Researchers at the Georgia Institute of Technology and Purdue University have come up with a new type of organic solar cell made out of wood. Their new thin film cells are made out of cellulose nanocrystals (CNC) which they make using softwood from trees.
Most organic solar cells are built using either glass or plastic as the substrate. Neither plastic nor glass is easily recyclable, and they’re difficult to manage (glass panels can easily break). But these CNC cells can be recycled simply by dissolving them in water.
“The development and performance of organic substrates in solar technology continues to improve, providing engineers with a good indication of future applications,” said Professor Bernard Kippelen, the director of Georgia Tech’s Center for Organic Photonics and Electronics (COPE). “But organic solar cells must be recyclable. Otherwise we are simply solving one problem, less dependence on fossil fuels, while creating another, a technology that produces energy from renewable sources but is not disposable at the end of its lifecycle.”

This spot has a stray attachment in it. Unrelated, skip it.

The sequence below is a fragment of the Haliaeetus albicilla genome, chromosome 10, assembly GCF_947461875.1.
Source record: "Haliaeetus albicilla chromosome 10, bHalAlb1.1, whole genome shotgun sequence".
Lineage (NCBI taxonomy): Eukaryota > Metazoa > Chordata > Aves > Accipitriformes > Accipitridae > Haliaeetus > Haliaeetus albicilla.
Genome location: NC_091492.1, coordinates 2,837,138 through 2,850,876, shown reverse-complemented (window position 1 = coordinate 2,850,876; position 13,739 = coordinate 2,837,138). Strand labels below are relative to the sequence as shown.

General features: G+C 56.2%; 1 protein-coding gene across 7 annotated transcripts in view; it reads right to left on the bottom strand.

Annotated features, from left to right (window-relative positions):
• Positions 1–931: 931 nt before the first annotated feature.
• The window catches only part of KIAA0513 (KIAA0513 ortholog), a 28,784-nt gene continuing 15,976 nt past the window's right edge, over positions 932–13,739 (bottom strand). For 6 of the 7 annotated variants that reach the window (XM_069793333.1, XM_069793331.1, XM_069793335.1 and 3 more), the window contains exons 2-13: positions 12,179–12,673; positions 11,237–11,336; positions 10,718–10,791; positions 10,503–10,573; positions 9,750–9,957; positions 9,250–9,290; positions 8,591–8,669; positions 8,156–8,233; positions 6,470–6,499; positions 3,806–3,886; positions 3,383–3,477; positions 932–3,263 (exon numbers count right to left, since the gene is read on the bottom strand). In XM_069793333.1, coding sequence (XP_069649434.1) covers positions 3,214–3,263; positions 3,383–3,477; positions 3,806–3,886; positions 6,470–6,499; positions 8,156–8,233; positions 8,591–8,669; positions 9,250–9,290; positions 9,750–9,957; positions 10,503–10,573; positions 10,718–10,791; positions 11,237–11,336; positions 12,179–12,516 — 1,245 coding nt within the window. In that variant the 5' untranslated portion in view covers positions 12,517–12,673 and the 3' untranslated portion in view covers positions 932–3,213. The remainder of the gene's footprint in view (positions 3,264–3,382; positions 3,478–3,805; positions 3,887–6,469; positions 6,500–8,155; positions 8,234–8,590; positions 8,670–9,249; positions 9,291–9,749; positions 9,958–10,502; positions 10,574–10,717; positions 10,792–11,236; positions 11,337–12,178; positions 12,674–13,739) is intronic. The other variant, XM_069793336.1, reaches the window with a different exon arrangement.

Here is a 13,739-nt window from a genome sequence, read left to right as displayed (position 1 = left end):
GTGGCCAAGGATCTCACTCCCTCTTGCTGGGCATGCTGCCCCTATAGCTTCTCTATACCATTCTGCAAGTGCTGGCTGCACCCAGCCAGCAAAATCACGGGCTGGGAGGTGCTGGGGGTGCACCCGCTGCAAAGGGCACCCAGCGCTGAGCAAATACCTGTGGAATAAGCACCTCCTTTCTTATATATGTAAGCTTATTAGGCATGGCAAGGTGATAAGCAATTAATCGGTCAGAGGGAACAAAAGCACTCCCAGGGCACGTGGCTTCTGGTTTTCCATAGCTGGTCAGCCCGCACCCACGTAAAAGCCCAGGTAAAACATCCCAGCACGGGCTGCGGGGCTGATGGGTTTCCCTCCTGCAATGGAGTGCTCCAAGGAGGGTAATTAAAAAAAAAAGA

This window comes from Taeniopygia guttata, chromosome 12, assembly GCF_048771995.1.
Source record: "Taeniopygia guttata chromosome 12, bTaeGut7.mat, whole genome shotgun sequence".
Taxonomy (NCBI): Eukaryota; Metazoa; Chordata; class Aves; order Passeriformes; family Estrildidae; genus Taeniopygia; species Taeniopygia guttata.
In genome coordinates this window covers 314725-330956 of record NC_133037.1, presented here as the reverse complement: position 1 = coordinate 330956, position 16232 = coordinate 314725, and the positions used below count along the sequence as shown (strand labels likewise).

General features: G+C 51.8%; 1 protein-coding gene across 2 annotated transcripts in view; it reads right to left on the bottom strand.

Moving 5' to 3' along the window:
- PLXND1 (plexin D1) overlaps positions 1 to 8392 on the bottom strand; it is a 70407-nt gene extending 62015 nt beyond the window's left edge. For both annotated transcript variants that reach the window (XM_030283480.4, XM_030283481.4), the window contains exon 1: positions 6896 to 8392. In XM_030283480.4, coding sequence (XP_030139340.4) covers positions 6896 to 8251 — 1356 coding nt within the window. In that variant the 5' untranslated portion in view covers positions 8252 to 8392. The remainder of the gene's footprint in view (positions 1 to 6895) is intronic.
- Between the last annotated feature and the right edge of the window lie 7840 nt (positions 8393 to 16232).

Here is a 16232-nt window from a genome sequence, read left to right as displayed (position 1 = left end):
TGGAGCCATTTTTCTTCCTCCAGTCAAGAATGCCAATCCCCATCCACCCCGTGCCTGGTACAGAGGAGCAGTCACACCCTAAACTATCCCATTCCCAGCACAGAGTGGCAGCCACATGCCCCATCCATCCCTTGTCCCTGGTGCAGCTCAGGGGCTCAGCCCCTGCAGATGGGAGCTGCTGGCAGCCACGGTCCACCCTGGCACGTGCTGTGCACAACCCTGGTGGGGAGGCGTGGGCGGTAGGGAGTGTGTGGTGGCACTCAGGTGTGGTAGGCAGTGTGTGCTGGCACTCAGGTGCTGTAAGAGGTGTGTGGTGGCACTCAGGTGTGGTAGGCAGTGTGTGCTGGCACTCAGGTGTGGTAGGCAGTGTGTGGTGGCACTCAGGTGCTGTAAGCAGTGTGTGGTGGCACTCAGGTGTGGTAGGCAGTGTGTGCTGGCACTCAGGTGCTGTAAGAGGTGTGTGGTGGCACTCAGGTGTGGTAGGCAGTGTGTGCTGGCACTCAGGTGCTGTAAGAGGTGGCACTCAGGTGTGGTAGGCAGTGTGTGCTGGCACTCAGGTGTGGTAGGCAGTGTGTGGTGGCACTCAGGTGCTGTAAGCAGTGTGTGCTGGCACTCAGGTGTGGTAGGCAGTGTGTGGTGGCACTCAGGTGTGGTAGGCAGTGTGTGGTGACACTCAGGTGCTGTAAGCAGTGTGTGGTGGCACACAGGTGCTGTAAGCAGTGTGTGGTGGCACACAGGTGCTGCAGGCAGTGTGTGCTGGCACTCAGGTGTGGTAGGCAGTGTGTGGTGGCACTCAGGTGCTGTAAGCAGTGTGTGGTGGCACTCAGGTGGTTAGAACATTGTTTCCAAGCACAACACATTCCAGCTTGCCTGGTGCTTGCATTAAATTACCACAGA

Right now these wood based solar cells have hit an efficiency level of 2.7%, which doesn’t sound like all that much, but represents a leap over other recyclable paper based cells. They’re now working to improve the efficiency to the 10% level, by optimizing the “optical properties of the solar cell’s electrode.” They also plan on coating their cells with an “eco-friendly, thin environmental barrier coating to protect the cells from water and oxygen when operating in the field.”
via: Georgia Tech